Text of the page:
KUNMINGThe Stone Forest – fascinating, awesome, amazing40

In a variety of locations impromptu orchestras set up and start playing music and folkscome along and sing and others just sit around to watch and listen. This was authenticChina at its finest, the exciting stuff that anthropology is made of.Kunming is well known for Yuantong Si, a very large Buddhist Temple. The ornatebeauty of this 1,000 year old temple is quite overwhelming. The various steles and gates,the carved dragons and turtles and lions (the Chinese never knew how lions lookedseeing as there were never any here in China, so their lions are fearsome lookingcreatures, but they don’t look at all like lions), the smaller shrines along the path to thetemple, the place for lighting candles and incense, the water around the temple, and thenthe temple itself (that’s more or less the progression of experiences along the path) allcreate an overwhelming experience of beauty. I also lucked out that there was aprocession of monks in their yellow robes chanting their mantras and doing “hakafot”around the temple site. I find the music of the mantras themselves very moving. I don’tknow what they are saying or what it means, but it definitely touches a deep place in me.The folks light candles, and light incense. Then they sort of wave the incense sticks, heldbetween both hands in various directions, somewhat like out “hoshanot”. They bowbefore the statue of a small Buddha in the little shrines, while in the temple there is aBIG Buddha. There’s also one of a multi-armed female Buddha. It’s interesting that of allthe Buddha’s there is only one that smiles, the Happy Buddha – I’ll mention him in thenext chapter.After the temple I went to a tea factory - Dr. Tea - where I saw all types of tea in avariety of shapes and sizes, learned all about tea and aging of tea, sampled a number ofteas, lotus flower tea, lemon tea, some other yucky tea that smelled of stinky rice (whichis what it’s called in Chinese: Stinky Rice Tea) and lychee tea. That was the only one thatI liked, so I bought a box to bring home.41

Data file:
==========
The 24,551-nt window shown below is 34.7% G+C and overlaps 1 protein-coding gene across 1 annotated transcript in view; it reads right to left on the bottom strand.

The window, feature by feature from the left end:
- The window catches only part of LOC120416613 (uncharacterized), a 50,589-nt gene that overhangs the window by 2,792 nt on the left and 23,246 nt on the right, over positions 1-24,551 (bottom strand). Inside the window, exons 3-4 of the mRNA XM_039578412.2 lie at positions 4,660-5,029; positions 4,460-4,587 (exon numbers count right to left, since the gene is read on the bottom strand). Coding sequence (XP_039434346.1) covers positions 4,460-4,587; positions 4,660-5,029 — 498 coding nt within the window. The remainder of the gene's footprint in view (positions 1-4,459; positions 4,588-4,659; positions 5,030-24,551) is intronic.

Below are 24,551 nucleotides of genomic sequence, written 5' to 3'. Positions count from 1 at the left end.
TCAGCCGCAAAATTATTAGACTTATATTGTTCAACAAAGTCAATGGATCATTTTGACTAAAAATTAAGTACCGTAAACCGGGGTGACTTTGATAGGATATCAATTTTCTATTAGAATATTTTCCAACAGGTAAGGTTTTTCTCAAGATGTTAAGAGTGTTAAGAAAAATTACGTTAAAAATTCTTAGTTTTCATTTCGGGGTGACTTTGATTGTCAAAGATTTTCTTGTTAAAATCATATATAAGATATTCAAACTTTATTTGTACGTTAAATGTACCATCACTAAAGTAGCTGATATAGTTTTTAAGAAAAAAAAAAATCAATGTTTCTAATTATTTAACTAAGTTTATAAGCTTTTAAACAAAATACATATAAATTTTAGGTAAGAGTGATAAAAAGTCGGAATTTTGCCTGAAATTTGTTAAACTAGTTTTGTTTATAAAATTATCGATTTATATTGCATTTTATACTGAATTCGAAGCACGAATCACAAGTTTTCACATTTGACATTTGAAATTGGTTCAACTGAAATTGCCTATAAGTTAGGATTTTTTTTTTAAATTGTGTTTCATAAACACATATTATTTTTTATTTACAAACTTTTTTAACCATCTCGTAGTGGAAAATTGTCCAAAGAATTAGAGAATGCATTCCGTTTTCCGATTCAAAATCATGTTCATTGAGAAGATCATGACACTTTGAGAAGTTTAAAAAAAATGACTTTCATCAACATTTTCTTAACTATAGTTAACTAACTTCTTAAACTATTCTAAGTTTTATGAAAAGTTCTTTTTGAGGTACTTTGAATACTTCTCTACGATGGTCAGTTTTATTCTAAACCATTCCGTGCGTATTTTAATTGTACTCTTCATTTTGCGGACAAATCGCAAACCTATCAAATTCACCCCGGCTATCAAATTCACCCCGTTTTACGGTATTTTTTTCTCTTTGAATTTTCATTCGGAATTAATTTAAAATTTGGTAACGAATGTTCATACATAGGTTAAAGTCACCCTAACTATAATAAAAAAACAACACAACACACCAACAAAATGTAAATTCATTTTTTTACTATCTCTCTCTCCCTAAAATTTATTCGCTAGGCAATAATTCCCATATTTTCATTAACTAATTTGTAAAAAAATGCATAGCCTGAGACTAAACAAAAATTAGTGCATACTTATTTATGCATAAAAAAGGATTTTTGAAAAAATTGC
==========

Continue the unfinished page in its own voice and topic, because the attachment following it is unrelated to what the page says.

KUNMINGYuangtong Si Temple. Monks doing “Hakafot.”42

From there I headed to a small market in the city center, where tourists usually don’t go.It’s the market where the locals shop. Lots of tea shops, mushroom shops (Kunming isfamous for its more than 400 types of edible mushrooms), fruit, nuts, clothes andtrinkets.I bought two types of lychees – one looks the same as the lychees we get here in Israel,and the other is a big red ball with hairy brown tentacles. Looks strange, but whatincredible flavor!Shehecheyanu!43

KUNMINGYes, it’s tea!44